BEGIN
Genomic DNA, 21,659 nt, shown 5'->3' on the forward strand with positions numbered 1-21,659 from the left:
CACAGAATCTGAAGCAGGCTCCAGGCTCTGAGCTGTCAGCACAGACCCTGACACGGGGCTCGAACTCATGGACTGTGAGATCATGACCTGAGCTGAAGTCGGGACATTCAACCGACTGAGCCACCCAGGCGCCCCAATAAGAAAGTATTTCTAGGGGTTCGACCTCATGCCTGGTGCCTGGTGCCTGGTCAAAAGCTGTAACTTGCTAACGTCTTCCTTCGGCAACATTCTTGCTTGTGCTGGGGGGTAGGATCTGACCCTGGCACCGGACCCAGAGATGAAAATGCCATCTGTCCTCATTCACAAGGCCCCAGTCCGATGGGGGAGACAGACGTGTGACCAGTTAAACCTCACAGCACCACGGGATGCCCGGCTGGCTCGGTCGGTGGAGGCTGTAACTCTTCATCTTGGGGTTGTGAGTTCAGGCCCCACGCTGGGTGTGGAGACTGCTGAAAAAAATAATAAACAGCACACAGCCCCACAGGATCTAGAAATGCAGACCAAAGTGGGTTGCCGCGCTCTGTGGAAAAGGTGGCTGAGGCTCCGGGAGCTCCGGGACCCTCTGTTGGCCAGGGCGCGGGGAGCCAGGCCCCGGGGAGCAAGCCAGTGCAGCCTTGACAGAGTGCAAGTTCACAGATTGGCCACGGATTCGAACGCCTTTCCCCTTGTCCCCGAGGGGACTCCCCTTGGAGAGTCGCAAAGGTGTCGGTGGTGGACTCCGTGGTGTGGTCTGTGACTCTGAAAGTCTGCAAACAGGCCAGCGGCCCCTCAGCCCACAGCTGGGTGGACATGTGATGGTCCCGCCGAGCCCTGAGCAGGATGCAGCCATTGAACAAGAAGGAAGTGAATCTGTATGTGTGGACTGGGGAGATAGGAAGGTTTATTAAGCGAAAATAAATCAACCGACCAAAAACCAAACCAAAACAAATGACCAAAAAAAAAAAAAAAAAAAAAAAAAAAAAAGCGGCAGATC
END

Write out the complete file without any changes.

Genomic DNA, 21,659 nt, shown 5'->3' on the forward strand with positions numbered 1-21,659 from the left:
CACAGAATCTGAAGCAGGCTCCAGGCTCTGAGCTGTCAGCACAGACCCTGACACGGGGCTCGAACTCATGGACTGTGAGATCATGACCTGAGCTGAAGTCGGGACATTCAACCGACTGAGCCACCCAGGCGCCCCAATAAGAAAGTATTTCTAGGGGTTCGACCTCATGCCTGGTGCCTGGTGCCTGGTCAAAAGCTGTAACTTGCTAACGTCTTCCTTCGGCAACATTCTTGCTTGTGCTGGGGGGTAGGATCTGACCCTGGCACCGGACCCAGAGATGAAAATGCCATCTGTCCTCATTCACAAGGCCCCAGTCCGATGGGGGAGACAGACGTGTGACCAGTTAAACCTCACAGCACCACGGGATGCCCGGCTGGCTCGGTCGGTGGAGGCTGTAACTCTTCATCTTGGGGTTGTGAGTTCAGGCCCCACGCTGGGTGTGGAGACTGCTGAAAAAAATAATAAACAGCACACAGCCCCACAGGATCTAGAAATGCAGACCAAAGTGGGTTGCCGCGCTCTGTGGAAAAGGTGGCTGAGGCTCCGGGAGCTCCGGGACCCTCTGTTGGCCAGGGCGCGGGGAGCCAGGCCCCGGGGAGCAAGCCAGTGCAGCCTTGACAGAGTGCAAGTTCACAGATTGGCCACGGATTCGAACGCCTTTCCCCTTGTCCCCGAGGGGACTCCCCTTGGAGAGTCGCAAAGGTGTCGGTGGTGGACTCCGTGGTGTGGTCTGTGACTCTGAAAGTCTGCAAACAGGCCAGCGGCCCCTCAGCCCACAGCTGGGTGGACATGTGATGGTCCCGCCGAGCCCTGAGCAGGATGCAGCCATTGAACAAGAAGGAAGTGAATCTGTATGTGTGGACTGGGGAGATAGGAAGGTTTATTAAGCGAAAATAAATCAACCGACCAAAAACCAAACCAAAACAAATGACCAAAAAAAAAAAAAAAAAAAAAAAAAAAAAAGCGGCAGATC